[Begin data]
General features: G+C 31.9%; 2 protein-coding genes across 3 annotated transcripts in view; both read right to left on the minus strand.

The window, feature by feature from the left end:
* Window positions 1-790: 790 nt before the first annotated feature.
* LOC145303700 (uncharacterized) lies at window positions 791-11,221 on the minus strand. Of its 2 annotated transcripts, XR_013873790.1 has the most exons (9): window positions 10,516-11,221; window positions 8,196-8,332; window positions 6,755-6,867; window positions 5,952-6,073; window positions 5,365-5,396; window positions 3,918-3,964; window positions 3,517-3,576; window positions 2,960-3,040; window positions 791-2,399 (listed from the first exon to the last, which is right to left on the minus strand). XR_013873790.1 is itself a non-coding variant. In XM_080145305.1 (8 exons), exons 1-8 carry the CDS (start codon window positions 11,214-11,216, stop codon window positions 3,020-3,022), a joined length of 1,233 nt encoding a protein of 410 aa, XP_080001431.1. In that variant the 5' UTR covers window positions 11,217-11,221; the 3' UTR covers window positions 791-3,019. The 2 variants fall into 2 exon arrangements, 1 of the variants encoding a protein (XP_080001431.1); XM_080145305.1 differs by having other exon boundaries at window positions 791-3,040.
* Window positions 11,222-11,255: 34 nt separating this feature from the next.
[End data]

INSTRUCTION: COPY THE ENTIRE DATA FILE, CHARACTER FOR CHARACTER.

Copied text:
General features: G+C 31.9%; 2 protein-coding genes across 3 annotated transcripts in view; both read right to left on the minus strand.

The window, feature by feature from the left end:
* Window positions 1-790: 790 nt before the first annotated feature.
* LOC145303700 (uncharacterized) lies at window positions 791-11,221 on the minus strand. Of its 2 annotated transcripts, XR_013873790.1 has the most exons (9): window positions 10,516-11,221; window positions 8,196-8,332; window positions 6,755-6,867; window positions 5,952-6,073; window positions 5,365-5,396; window positions 3,918-3,964; window positions 3,517-3,576; window positions 2,960-3,040; window positions 791-2,399 (listed from the first exon to the last, which is right to left on the minus strand). XR_013873790.1 is itself a non-coding variant. In XM_080145305.1 (8 exons), exons 1-8 carry the CDS (start codon window positions 11,214-11,216, stop codon window positions 3,020-3,022), a joined length of 1,233 nt encoding a protein of 410 aa, XP_080001431.1. In that variant the 5' UTR covers window positions 11,217-11,221; the 3' UTR covers window positions 791-3,019. The 2 variants fall into 2 exon arrangements, 1 of the variants encoding a protein (XP_080001431.1); XM_080145305.1 differs by having other exon boundaries at window positions 791-3,040.
* Window positions 11,222-11,255: 34 nt separating this feature from the next.